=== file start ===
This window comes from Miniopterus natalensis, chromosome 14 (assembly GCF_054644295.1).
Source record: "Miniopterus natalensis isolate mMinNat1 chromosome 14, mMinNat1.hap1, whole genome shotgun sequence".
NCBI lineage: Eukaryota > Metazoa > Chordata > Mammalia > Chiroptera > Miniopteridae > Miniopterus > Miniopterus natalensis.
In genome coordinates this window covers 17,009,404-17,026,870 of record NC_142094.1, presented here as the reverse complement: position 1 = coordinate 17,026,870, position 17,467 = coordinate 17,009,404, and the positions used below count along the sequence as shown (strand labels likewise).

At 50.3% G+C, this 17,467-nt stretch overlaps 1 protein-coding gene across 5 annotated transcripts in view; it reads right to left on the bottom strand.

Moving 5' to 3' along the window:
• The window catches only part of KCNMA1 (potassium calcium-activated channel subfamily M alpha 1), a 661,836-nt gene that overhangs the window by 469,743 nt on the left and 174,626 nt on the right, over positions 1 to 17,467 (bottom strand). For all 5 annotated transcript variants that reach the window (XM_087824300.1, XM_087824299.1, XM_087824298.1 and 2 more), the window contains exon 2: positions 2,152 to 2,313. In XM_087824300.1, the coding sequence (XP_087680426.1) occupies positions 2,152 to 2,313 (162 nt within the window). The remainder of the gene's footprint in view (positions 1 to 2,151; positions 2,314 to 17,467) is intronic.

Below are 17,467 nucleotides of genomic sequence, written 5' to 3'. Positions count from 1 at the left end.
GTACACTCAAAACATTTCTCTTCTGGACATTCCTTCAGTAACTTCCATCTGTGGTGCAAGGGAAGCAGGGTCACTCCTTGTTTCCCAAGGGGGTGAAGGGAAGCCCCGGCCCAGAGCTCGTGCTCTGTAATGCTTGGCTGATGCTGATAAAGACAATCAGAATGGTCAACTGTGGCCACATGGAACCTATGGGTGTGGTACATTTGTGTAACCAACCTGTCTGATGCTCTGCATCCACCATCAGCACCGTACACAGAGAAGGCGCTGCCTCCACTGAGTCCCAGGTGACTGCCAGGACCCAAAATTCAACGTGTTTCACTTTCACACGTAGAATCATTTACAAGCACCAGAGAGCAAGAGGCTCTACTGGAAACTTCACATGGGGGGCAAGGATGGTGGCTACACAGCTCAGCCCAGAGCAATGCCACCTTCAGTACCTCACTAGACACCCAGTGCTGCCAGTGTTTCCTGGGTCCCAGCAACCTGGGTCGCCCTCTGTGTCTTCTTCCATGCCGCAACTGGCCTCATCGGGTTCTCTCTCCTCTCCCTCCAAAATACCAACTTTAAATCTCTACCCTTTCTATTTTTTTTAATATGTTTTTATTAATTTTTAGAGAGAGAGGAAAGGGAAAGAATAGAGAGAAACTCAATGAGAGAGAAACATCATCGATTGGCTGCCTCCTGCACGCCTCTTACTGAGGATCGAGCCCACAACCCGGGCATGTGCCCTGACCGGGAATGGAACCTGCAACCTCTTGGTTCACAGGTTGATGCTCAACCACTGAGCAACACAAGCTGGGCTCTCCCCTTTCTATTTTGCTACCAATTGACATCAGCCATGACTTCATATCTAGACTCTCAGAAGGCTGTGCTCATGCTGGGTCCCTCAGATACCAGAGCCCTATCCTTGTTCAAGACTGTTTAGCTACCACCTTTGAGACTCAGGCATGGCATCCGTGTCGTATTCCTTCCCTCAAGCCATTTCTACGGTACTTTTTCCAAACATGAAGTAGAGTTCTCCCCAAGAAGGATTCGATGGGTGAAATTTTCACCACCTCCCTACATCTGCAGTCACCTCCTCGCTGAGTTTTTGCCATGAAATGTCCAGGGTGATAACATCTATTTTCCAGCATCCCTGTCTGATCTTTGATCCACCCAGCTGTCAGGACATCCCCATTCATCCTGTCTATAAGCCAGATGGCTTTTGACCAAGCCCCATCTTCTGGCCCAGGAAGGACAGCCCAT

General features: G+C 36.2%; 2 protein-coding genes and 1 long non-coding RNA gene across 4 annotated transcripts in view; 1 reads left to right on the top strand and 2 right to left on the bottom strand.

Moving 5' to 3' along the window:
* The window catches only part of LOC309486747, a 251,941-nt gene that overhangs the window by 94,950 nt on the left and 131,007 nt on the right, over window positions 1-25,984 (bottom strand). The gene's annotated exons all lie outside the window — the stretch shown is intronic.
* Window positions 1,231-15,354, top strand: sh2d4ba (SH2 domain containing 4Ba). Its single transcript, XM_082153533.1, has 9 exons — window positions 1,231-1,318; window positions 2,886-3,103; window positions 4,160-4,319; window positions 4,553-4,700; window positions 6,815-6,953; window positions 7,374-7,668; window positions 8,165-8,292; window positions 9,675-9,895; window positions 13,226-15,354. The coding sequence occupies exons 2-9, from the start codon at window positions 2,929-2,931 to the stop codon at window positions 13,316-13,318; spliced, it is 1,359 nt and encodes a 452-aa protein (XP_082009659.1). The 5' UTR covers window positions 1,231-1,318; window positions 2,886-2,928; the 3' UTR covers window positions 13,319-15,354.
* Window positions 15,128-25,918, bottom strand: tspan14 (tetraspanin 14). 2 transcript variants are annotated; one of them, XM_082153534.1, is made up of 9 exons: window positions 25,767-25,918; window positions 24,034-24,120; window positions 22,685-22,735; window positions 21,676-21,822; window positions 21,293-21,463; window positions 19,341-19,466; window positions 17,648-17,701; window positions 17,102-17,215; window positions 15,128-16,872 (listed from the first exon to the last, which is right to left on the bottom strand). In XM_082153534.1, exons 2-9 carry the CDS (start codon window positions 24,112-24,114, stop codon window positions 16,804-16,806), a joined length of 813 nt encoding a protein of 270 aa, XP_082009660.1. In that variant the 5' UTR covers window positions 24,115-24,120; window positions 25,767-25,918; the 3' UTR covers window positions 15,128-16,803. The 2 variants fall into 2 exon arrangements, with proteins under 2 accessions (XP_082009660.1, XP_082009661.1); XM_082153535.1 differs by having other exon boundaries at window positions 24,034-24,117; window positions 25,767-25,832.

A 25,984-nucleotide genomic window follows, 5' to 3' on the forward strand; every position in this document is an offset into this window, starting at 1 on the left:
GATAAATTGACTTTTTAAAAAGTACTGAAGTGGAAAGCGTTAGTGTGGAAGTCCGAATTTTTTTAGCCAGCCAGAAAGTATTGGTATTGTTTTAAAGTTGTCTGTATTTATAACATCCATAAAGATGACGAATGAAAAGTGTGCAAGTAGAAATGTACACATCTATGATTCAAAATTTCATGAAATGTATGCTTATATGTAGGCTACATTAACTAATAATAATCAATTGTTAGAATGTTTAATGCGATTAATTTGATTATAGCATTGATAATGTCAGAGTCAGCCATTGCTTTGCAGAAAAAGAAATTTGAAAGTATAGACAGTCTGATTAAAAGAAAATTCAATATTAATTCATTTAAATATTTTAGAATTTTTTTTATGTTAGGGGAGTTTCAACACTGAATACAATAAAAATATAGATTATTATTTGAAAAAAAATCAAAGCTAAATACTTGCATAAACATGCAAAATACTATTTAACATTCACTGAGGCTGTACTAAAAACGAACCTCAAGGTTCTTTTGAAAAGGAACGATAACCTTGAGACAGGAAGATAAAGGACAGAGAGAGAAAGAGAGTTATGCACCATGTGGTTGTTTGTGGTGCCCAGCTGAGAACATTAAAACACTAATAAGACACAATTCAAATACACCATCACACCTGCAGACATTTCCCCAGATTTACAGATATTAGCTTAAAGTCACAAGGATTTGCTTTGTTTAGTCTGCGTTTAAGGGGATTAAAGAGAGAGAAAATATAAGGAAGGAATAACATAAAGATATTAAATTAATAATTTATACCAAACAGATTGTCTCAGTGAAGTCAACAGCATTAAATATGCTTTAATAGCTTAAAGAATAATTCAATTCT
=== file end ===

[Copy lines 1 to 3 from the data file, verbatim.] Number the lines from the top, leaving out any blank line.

This window comes from Miniopterus natalensis, chromosome 14 (assembly GCF_054644295.1).
Source record: "Miniopterus natalensis isolate mMinNat1 chromosome 14, mMinNat1.hap1, whole genome shotgun sequence".
NCBI lineage: Eukaryota > Metazoa > Chordata > Mammalia > Chiroptera > Miniopteridae > Miniopterus > Miniopterus natalensis.